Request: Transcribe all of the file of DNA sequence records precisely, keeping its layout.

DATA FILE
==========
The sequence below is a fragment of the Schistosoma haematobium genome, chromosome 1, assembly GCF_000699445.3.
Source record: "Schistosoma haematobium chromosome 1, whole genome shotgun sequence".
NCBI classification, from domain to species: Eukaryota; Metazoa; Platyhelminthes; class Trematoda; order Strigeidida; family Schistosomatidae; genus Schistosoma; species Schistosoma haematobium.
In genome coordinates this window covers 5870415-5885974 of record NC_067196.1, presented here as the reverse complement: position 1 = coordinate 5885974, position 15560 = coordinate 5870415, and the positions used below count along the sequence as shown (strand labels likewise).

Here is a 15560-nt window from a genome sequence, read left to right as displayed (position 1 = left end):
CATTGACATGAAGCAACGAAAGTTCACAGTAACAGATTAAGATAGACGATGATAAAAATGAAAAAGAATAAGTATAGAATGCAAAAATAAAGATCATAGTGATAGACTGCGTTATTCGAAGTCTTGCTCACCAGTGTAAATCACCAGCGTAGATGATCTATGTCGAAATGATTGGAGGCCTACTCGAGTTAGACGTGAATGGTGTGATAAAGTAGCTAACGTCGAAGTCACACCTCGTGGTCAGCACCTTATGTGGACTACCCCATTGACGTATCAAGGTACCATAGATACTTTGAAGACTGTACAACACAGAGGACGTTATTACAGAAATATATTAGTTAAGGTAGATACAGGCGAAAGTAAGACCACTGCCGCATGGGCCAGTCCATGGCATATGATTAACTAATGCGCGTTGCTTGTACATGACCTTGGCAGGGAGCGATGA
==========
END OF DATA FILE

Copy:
The sequence below is a fragment of the Schistosoma haematobium genome, chromosome 1, assembly GCF_000699445.3.
Source record: "Schistosoma haematobium chromosome 1, whole genome shotgun sequence".
NCBI classification, from domain to species: Eukaryota; Metazoa; Platyhelminthes; class Trematoda; order Strigeidida; family Schistosomatidae; genus Schistosoma; species Schistosoma haematobium.
In genome coordinates this window covers 5870415-5885974 of record NC_067196.1, presented here as the reverse complement: position 1 = coordinate 5885974, position 15560 = coordinate 5870415, and the positions used below count along the sequence as shown (strand labels likewise).

Here is a 15560-nt window from a genome sequence, read left to right as displayed (position 1 = left end):
CATTGACATGAAGCAACGAAAGTTCACAGTAACAGATTAAGATAGACGATGATAAAAATGAAAAAGAATAAGTATAGAATGCAAAAATAAAGATCATAGTGATAGACTGCGTTATTCGAAGTCTTGCTCACCAGTGTAAATCACCAGCGTAGATGATCTATGTCGAAATGATTGGAGGCCTACTCGAGTTAGACGTGAATGGTGTGATAAAGTAGCTAACGTCGAAGTCACACCTCGTGGTCAGCACCTTATGTGGACTACCCCATTGACGTATCAAGGTACCATAGATACTTTGAAGACTGTACAACACAGAGGACGTTATTACAGAAATATATTAGTTAAGGTAGATACAGGCGAAAGTAAGACCACTGCCGCATGGGCCAGTCCATGGCATATGATTAACTAATGCGCGTTGCTTGTACATGACCTTGGCAGGGAGCGATGA